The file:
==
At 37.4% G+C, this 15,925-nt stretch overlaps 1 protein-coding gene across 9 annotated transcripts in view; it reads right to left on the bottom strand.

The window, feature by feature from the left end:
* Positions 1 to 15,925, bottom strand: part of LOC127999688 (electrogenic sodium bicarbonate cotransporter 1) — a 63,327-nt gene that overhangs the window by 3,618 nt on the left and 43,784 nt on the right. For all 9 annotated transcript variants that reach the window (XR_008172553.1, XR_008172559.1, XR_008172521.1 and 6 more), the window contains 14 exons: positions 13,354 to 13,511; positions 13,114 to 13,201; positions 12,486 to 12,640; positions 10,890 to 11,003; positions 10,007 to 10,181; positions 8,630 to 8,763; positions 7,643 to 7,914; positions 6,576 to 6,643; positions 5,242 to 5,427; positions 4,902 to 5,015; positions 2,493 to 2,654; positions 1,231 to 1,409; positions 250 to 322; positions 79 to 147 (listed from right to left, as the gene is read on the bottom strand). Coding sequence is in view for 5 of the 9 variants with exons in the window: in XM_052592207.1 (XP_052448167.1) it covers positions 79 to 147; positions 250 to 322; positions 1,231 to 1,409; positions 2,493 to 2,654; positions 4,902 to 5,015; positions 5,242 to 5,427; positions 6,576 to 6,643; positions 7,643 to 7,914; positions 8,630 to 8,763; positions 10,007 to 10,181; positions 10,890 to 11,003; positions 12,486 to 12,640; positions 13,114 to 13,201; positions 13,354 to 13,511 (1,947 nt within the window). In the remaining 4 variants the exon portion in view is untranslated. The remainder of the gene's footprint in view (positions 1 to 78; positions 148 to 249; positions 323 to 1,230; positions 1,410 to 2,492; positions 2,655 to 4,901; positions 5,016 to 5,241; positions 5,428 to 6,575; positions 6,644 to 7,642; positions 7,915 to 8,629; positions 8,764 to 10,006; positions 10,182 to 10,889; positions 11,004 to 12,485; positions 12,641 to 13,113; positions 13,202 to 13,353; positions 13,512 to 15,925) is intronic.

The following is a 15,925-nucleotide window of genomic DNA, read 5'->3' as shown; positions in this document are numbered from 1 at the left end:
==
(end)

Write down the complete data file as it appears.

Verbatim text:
At 37.4% G+C, this 15,925-nt stretch overlaps 1 protein-coding gene across 9 annotated transcripts in view; it reads right to left on the bottom strand.

The window, feature by feature from the left end:
* Positions 1 to 15,925, bottom strand: part of LOC127999688 (electrogenic sodium bicarbonate cotransporter 1) — a 63,327-nt gene that overhangs the window by 3,618 nt on the left and 43,784 nt on the right. For all 9 annotated transcript variants that reach the window (XR_008172553.1, XR_008172559.1, XR_008172521.1 and 6 more), the window contains 14 exons: positions 13,354 to 13,511; positions 13,114 to 13,201; positions 12,486 to 12,640; positions 10,890 to 11,003; positions 10,007 to 10,181; positions 8,630 to 8,763; positions 7,643 to 7,914; positions 6,576 to 6,643; positions 5,242 to 5,427; positions 4,902 to 5,015; positions 2,493 to 2,654; positions 1,231 to 1,409; positions 250 to 322; positions 79 to 147 (listed from right to left, as the gene is read on the bottom strand). Coding sequence is in view for 5 of the 9 variants with exons in the window: in XM_052592207.1 (XP_052448167.1) it covers positions 79 to 147; positions 250 to 322; positions 1,231 to 1,409; positions 2,493 to 2,654; positions 4,902 to 5,015; positions 5,242 to 5,427; positions 6,576 to 6,643; positions 7,643 to 7,914; positions 8,630 to 8,763; positions 10,007 to 10,181; positions 10,890 to 11,003; positions 12,486 to 12,640; positions 13,114 to 13,201; positions 13,354 to 13,511 (1,947 nt within the window). In the remaining 4 variants the exon portion in view is untranslated. The remainder of the gene's footprint in view (positions 1 to 78; positions 148 to 249; positions 323 to 1,230; positions 1,410 to 2,492; positions 2,655 to 4,901; positions 5,016 to 5,241; positions 5,428 to 6,575; positions 6,644 to 7,642; positions 7,915 to 8,629; positions 8,764 to 10,006; positions 10,182 to 10,889; positions 11,004 to 12,485; positions 12,641 to 13,113; positions 13,202 to 13,353; positions 13,512 to 15,925) is intronic.

The following is a 15,925-nucleotide window of genomic DNA, read 5'->3' as shown; positions in this document are numbered from 1 at the left end: